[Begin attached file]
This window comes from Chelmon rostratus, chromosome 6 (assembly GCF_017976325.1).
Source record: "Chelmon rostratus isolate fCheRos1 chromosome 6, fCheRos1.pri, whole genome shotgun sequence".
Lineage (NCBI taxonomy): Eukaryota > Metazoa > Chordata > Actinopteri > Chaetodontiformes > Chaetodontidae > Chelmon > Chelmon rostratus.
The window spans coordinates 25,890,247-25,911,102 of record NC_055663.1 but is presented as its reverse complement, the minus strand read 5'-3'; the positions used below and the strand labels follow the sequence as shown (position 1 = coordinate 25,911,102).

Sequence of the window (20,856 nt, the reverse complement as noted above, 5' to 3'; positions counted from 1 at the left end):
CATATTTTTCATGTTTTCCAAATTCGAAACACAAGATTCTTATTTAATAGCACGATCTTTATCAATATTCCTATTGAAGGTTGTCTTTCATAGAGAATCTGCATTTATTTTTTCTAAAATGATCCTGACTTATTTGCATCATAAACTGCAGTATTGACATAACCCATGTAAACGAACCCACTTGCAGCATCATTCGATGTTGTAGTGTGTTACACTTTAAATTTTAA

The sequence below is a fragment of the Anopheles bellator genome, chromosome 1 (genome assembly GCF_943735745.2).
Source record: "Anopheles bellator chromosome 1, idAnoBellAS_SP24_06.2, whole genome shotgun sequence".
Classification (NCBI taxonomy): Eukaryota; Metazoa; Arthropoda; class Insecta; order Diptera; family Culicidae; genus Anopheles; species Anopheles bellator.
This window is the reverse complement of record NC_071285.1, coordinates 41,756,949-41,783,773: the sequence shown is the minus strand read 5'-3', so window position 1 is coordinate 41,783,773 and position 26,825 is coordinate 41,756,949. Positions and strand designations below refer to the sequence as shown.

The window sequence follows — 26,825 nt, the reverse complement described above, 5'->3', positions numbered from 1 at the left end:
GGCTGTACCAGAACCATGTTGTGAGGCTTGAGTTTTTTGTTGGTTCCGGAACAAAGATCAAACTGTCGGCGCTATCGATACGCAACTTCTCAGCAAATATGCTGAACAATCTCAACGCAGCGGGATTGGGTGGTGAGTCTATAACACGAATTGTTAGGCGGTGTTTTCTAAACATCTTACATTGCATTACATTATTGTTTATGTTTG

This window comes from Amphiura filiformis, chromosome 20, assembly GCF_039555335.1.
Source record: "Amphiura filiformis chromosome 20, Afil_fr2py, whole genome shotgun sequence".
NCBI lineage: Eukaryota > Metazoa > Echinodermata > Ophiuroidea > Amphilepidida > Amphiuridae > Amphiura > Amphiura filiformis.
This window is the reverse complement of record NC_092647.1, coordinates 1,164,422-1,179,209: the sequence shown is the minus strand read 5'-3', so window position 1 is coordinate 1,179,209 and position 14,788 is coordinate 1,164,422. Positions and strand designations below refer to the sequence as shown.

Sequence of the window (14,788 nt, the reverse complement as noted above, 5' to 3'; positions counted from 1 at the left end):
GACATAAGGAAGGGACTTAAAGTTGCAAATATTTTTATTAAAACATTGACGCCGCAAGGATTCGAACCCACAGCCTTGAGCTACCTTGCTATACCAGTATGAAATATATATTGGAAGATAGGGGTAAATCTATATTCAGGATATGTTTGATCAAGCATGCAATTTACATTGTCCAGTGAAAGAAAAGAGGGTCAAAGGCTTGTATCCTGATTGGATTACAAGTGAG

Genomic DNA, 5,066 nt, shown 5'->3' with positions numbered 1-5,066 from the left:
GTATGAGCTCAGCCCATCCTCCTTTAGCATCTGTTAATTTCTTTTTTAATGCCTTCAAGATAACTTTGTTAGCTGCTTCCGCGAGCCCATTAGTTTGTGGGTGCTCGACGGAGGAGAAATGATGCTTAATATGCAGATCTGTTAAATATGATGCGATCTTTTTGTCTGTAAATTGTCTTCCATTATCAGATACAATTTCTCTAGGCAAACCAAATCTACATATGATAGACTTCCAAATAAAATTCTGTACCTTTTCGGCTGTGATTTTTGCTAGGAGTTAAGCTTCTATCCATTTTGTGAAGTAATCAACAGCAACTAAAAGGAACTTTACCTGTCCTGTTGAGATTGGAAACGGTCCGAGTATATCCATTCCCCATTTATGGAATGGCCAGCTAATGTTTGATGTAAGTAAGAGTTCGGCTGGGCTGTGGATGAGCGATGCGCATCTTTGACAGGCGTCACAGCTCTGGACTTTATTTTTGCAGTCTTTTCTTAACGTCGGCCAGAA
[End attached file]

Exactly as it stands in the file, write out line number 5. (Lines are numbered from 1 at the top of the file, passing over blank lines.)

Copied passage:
Sequence of the window (20,856 nt, the reverse complement as noted above, 5' to 3'; positions counted from 1 at the left end):